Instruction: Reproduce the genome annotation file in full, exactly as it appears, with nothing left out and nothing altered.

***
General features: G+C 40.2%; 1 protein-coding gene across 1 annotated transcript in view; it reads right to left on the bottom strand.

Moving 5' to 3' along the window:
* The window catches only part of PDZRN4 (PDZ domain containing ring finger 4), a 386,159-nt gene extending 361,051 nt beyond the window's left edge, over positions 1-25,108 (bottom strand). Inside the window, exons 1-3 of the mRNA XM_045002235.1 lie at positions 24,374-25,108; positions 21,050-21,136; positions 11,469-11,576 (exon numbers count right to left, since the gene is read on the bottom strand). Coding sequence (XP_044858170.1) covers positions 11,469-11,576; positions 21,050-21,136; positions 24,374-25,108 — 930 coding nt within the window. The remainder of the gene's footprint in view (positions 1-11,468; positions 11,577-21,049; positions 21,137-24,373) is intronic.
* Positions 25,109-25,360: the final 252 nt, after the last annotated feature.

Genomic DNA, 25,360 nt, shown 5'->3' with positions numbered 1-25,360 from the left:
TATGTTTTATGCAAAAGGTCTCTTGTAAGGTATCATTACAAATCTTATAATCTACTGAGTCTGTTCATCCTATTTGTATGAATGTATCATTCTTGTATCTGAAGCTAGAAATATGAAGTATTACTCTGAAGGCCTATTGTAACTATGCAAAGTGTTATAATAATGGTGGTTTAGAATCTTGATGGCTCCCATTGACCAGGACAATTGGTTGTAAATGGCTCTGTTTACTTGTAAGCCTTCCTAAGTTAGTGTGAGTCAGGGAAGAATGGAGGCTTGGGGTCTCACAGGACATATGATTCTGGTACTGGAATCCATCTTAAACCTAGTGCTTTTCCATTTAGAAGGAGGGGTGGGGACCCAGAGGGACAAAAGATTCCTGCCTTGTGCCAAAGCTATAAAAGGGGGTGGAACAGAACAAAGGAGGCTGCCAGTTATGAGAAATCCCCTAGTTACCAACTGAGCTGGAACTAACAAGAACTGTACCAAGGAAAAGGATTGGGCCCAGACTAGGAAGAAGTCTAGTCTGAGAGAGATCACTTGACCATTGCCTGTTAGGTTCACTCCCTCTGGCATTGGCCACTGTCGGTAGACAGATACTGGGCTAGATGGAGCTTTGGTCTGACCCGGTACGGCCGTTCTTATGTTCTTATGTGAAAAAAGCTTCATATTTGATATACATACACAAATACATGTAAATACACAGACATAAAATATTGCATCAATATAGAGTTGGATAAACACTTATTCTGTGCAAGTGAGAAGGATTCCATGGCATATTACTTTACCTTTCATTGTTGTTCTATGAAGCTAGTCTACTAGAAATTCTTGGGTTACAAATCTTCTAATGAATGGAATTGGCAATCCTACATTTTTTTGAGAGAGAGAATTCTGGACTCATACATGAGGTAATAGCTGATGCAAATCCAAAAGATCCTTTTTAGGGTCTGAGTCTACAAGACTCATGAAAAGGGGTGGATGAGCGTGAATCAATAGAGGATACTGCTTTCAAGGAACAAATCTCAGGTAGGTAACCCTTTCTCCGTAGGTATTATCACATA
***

General features: G+C 40.2%; 1 protein-coding gene across 1 annotated transcript in view; it reads right to left on the bottom strand.

Moving 5' to 3' along the window:
* The window catches only part of PDZRN4 (PDZ domain containing ring finger 4), a 386,159-nt gene extending 361,051 nt beyond the window's left edge, over positions 1-25,108 (bottom strand). Inside the window, exons 1-3 of the mRNA XM_045002235.1 lie at positions 24,374-25,108; positions 21,050-21,136; positions 11,469-11,576 (exon numbers count right to left, since the gene is read on the bottom strand). Coding sequence (XP_044858170.1) covers positions 11,469-11,576; positions 21,050-21,136; positions 24,374-25,108 — 930 coding nt within the window. The remainder of the gene's footprint in view (positions 1-11,468; positions 11,577-21,049; positions 21,137-24,373) is intronic.
* Positions 25,109-25,360: the final 252 nt, after the last annotated feature.

Genomic DNA, 25,360 nt, shown 5'->3' with positions numbered 1-25,360 from the left:
TATGTTTTATGCAAAAGGTCTCTTGTAAGGTATCATTACAAATCTTATAATCTACTGAGTCTGTTCATCCTATTTGTATGAATGTATCATTCTTGTATCTGAAGCTAGAAATATGAAGTATTACTCTGAAGGCCTATTGTAACTATGCAAAGTGTTATAATAATGGTGGTTTAGAATCTTGATGGCTCCCATTGACCAGGACAATTGGTTGTAAATGGCTCTGTTTACTTGTAAGCCTTCCTAAGTTAGTGTGAGTCAGGGAAGAATGGAGGCTTGGGGTCTCACAGGACATATGATTCTGGTACTGGAATCCATCTTAAACCTAGTGCTTTTCCATTTAGAAGGAGGGGTGGGGACCCAGAGGGACAAAAGATTCCTGCCTTGTGCCAAAGCTATAAAAGGGGGTGGAACAGAACAAAGGAGGCTGCCAGTTATGAGAAATCCCCTAGTTACCAACTGAGCTGGAACTAACAAGAACTGTACCAAGGAAAAGGATTGGGCCCAGACTAGGAAGAAGTCTAGTCTGAGAGAGATCACTTGACCATTGCCTGTTAGGTTCACTCCCTCTGGCATTGGCCACTGTCGGTAGACAGATACTGGGCTAGATGGAGCTTTGGTCTGACCCGGTACGGCCGTTCTTATGTTCTTATGTGAAAAAAGCTTCATATTTGATATACATACACAAATACATGTAAATACACAGACATAAAATATTGCATCAATATAGAGTTGGATAAACACTTATTCTGTGCAAGTGAGAAGGATTCCATGGCATATTACTTTACCTTTCATTGTTGTTCTATGAAGCTAGTCTACTAGAAATTCTTGGGTTACAAATCTTCTAATGAATGGAATTGGCAATCCTACATTTTTTTGAGAGAGAGAATTCTGGACTCATACATGAGGTAATAGCTGATGCAAATCCAAAAGATCCTTTTTAGGGTCTGAGTCTACAAGACTCATGAAAAGGGGTGGATGAGCGTGAATCAATAGAGGATACTGCTTTCAAGGAACAAATCTCAGGTAGGTAACCCTTTCTCCGTAGGTATTATCACATA